• \[\begin{align} P(R) &= 1 - P(R^C)\\ &= 1 - P(G\; \text{or}\; Y)\\ &= 1 - \left[P(G) + P(Y)\right]\\ &= 1 - \left[0.35 + 0.04\right]\\ &= 1 - 0.39\\ &= 0.61\\ \end{align}\]
  • There is a 61% chance of missing the light

Rule 5: The Multiplication Rule

If two events are independent, knowing that one event occured does not influence the probability of the other event. In this case,

  • \(P(A\; \text{and}\; B) = P(A) \times P(B)\)
  • This extends to more than two independent events
  • \[\begin{align} P(A\;\text{and}&\; B\; \text{AND}\; C)\\ &= P(A)\times P(B) \times P(C)\end{align}\]
  • We will see how to deal with dependent events in the next chapter.

Multiplication Rule Example

Say our stoplight behaves the same way every day of the week. This means that day of the week is independent of the color of the light when we approach the intersection. What is the probability of getting a greenlight on Monday, a yellow light on Tuesday, and a redlight on Wednesday?

  • Because day and light are independent, \(P(\text{color})\) given day = \(P(\text{color})\)
  • \[\begin{align} P(\text{G Mon. AND Y Tues. AND R Weds.}) &= P(G) \times P(Y) \times P(R)\\ &= 0.35 \times 0.04 \times 0.61\\ &= 0.009\\ \end{align}\]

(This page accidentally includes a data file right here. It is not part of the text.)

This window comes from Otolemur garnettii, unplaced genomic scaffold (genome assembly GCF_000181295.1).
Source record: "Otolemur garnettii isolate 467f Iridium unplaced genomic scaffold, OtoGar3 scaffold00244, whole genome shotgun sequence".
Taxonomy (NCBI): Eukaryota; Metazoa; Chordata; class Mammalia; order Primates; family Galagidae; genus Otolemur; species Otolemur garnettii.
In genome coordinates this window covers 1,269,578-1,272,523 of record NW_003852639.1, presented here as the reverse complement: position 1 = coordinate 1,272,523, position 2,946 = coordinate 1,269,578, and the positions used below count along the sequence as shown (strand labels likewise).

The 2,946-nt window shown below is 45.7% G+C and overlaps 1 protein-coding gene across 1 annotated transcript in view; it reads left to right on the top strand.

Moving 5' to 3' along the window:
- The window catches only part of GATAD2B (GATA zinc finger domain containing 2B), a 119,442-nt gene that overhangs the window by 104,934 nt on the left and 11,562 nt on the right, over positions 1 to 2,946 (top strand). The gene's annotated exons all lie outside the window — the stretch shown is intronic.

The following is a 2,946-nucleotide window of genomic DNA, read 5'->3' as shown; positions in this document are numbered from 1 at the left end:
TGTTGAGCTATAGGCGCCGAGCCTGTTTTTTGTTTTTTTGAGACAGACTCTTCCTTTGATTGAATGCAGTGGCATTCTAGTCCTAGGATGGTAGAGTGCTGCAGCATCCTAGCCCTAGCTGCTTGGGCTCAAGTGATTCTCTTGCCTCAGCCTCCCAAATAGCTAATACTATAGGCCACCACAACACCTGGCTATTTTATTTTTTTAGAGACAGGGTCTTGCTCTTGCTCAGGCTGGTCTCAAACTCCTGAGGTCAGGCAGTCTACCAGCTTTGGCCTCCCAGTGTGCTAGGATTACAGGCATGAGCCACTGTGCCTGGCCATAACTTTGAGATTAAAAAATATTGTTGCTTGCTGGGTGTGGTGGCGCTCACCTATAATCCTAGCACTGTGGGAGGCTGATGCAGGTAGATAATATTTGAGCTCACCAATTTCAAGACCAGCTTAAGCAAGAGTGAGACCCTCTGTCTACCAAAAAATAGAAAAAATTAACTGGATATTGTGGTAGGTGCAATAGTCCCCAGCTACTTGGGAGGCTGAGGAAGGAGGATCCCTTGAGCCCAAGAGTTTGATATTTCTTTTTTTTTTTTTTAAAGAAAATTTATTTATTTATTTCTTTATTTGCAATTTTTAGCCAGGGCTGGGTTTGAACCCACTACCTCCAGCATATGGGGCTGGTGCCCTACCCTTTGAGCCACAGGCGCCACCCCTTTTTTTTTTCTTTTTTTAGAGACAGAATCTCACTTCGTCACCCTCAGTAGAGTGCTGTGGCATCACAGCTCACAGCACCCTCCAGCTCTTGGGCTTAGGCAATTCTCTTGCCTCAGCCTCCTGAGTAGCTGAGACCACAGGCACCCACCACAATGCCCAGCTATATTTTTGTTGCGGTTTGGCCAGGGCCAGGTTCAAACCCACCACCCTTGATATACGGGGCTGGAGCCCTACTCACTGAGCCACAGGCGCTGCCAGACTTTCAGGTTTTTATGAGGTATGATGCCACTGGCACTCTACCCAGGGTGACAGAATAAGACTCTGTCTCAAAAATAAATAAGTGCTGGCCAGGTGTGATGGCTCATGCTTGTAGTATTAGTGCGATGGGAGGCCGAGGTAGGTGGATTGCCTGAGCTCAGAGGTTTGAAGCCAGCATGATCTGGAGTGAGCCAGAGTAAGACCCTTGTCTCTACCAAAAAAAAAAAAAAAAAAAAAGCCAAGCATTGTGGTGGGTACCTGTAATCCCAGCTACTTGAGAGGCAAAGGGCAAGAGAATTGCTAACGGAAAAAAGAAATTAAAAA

• There is a 0.9% chance of getting this sequence of lights on consecutive days.
  • Note that, because this is multiplication, the order of the lights doesn't matter.

Combining Rules

What is the probability that, in a given week, we get at least one redlight?

  • \[\begin{align} P(\text{at least 1 red}) &= 1 - P(\text{at least 1 red}^C)\\ &= 1 - P(\text{no reds})\\ &= 1 - P(\text{not red})^7\\ &= 1 - (R^C)^7\quad \text{(we found}\; P(R^C)\; \text{earlier)}\\ &= 1 - 0.39^7\\ &= 1 - 0.0014\\ &\approx 0.9986 \end{align}\]
  • There is about a 99.86% chance of hitting a redlight at least once in a week.

What can go wrong?

Check that probabilities that don't add up to exactly one

  • If they add up to less than one, you're missing an outcome
  • If they add up to over one, you don't have disjoint events

Don't just add probabilities of events if they're not disjoint

  • We have a better rule for this situation

What can go wrong?

Don't just multiply events that aren't independent:

  • \[\begin{align}P(\text{Over}&\text{ 6' and on basketball team})\\ &\ne P(\text{over 6'})\times P(\text{on basketball team})\end{align}\]
  • We have a better rule for this

Don't confuse disjoint and independent

  • Getting heads and tails are disjoint
  • If its heads, it cannot be tails
  • heads and tails cannot be independent because knowing that a coin flip ended in tails means the probability of it being heads is zero